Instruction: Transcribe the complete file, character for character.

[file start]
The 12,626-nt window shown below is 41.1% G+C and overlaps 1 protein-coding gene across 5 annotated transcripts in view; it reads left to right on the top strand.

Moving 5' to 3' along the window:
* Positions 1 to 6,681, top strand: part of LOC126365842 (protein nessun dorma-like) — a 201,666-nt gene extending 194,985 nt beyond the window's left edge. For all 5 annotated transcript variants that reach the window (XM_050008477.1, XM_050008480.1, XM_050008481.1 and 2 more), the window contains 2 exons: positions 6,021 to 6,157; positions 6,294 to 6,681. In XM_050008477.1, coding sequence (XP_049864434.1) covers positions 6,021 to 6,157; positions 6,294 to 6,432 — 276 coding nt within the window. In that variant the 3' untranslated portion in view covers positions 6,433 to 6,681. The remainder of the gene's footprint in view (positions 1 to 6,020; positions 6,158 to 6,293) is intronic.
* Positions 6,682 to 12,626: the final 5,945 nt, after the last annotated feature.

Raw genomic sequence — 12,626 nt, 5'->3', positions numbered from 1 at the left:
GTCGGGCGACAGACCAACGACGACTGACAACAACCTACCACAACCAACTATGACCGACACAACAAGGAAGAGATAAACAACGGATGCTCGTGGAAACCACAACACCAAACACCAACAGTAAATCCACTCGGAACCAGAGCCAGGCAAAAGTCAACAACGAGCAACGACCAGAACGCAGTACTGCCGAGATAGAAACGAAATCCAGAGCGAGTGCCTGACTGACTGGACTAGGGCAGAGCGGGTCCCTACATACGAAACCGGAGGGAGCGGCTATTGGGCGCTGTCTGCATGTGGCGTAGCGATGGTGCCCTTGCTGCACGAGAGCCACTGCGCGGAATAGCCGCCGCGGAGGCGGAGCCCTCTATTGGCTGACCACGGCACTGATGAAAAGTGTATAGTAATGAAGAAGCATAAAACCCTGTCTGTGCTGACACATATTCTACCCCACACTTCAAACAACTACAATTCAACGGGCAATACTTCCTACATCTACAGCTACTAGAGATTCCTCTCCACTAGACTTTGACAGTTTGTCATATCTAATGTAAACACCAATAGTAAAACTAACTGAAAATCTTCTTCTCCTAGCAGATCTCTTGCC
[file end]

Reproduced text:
The 12,626-nt window shown below is 41.1% G+C and overlaps 1 protein-coding gene across 5 annotated transcripts in view; it reads left to right on the top strand.

Moving 5' to 3' along the window:
* Positions 1 to 6,681, top strand: part of LOC126365842 (protein nessun dorma-like) — a 201,666-nt gene extending 194,985 nt beyond the window's left edge. For all 5 annotated transcript variants that reach the window (XM_050008477.1, XM_050008480.1, XM_050008481.1 and 2 more), the window contains 2 exons: positions 6,021 to 6,157; positions 6,294 to 6,681. In XM_050008477.1, coding sequence (XP_049864434.1) covers positions 6,021 to 6,157; positions 6,294 to 6,432 — 276 coding nt within the window. In that variant the 3' untranslated portion in view covers positions 6,433 to 6,681. The remainder of the gene's footprint in view (positions 1 to 6,020; positions 6,158 to 6,293) is intronic.
* Positions 6,682 to 12,626: the final 5,945 nt, after the last annotated feature.

Raw genomic sequence — 12,626 nt, 5'->3', positions numbered from 1 at the left:
GTCGGGCGACAGACCAACGACGACTGACAACAACCTACCACAACCAACTATGACCGACACAACAAGGAAGAGATAAACAACGGATGCTCGTGGAAACCACAACACCAAACACCAACAGTAAATCCACTCGGAACCAGAGCCAGGCAAAAGTCAACAACGAGCAACGACCAGAACGCAGTACTGCCGAGATAGAAACGAAATCCAGAGCGAGTGCCTGACTGACTGGACTAGGGCAGAGCGGGTCCCTACATACGAAACCGGAGGGAGCGGCTATTGGGCGCTGTCTGCATGTGGCGTAGCGATGGTGCCCTTGCTGCACGAGAGCCACTGCGCGGAATAGCCGCCGCGGAGGCGGAGCCCTCTATTGGCTGACCACGGCACTGATGAAAAGTGTATAGTAATGAAGAAGCATAAAACCCTGTCTGTGCTGACACATATTCTACCCCACACTTCAAACAACTACAATTCAACGGGCAATACTTCCTACATCTACAGCTACTAGAGATTCCTCTCCACTAGACTTTGACAGTTTGTCATATCTAATGTAAACACCAATAGTAAAACTAACTGAAAATCTTCTTCTCCTAGCAGATCTCTTGCC